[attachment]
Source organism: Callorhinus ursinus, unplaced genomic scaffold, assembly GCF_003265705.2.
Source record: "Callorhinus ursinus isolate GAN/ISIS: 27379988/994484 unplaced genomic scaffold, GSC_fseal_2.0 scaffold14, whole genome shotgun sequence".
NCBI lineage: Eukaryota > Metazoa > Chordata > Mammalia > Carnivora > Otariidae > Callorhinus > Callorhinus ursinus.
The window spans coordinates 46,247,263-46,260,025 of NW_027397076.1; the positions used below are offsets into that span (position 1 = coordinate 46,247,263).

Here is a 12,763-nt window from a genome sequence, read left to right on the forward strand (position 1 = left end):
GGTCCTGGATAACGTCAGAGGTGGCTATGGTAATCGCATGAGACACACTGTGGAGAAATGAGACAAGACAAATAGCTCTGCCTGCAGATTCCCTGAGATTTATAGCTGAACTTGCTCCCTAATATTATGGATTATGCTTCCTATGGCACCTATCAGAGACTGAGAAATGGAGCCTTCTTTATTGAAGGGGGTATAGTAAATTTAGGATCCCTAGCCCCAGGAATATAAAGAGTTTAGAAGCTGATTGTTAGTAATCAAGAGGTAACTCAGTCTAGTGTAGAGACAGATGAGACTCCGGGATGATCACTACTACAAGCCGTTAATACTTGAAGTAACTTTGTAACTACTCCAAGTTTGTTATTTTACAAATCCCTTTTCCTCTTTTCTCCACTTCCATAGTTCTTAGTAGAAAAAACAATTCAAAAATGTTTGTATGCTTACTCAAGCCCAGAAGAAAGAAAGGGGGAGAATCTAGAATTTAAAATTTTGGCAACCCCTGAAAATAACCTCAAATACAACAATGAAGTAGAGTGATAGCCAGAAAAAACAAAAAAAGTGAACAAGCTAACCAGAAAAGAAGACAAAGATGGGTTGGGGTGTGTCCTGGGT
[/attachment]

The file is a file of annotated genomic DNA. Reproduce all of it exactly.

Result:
Source organism: Callorhinus ursinus, unplaced genomic scaffold, assembly GCF_003265705.2.
Source record: "Callorhinus ursinus isolate GAN/ISIS: 27379988/994484 unplaced genomic scaffold, GSC_fseal_2.0 scaffold14, whole genome shotgun sequence".
NCBI lineage: Eukaryota > Metazoa > Chordata > Mammalia > Carnivora > Otariidae > Callorhinus > Callorhinus ursinus.
The window spans coordinates 46,247,263-46,260,025 of NW_027397076.1; the positions used below are offsets into that span (position 1 = coordinate 46,247,263).

Here is a 12,763-nt window from a genome sequence, read left to right on the forward strand (position 1 = left end):
GGTCCTGGATAACGTCAGAGGTGGCTATGGTAATCGCATGAGACACACTGTGGAGAAATGAGACAAGACAAATAGCTCTGCCTGCAGATTCCCTGAGATTTATAGCTGAACTTGCTCCCTAATATTATGGATTATGCTTCCTATGGCACCTATCAGAGACTGAGAAATGGAGCCTTCTTTATTGAAGGGGGTATAGTAAATTTAGGATCCCTAGCCCCAGGAATATAAAGAGTTTAGAAGCTGATTGTTAGTAATCAAGAGGTAACTCAGTCTAGTGTAGAGACAGATGAGACTCCGGGATGATCACTACTACAAGCCGTTAATACTTGAAGTAACTTTGTAACTACTCCAAGTTTGTTATTTTACAAATCCCTTTTCCTCTTTTCTCCACTTCCATAGTTCTTAGTAGAAAAAACAATTCAAAAATGTTTGTATGCTTACTCAAGCCCAGAAGAAAGAAAGGGGGAGAATCTAGAATTTAAAATTTTGGCAACCCCTGAAAATAACCTCAAATACAACAATGAAGTAGAGTGATAGCCAGAAAAAACAAAAAAAGTGAACAAGCTAACCAGAAAAGAAGACAAAGATGGGTTGGGGTGTGTCCTGGGT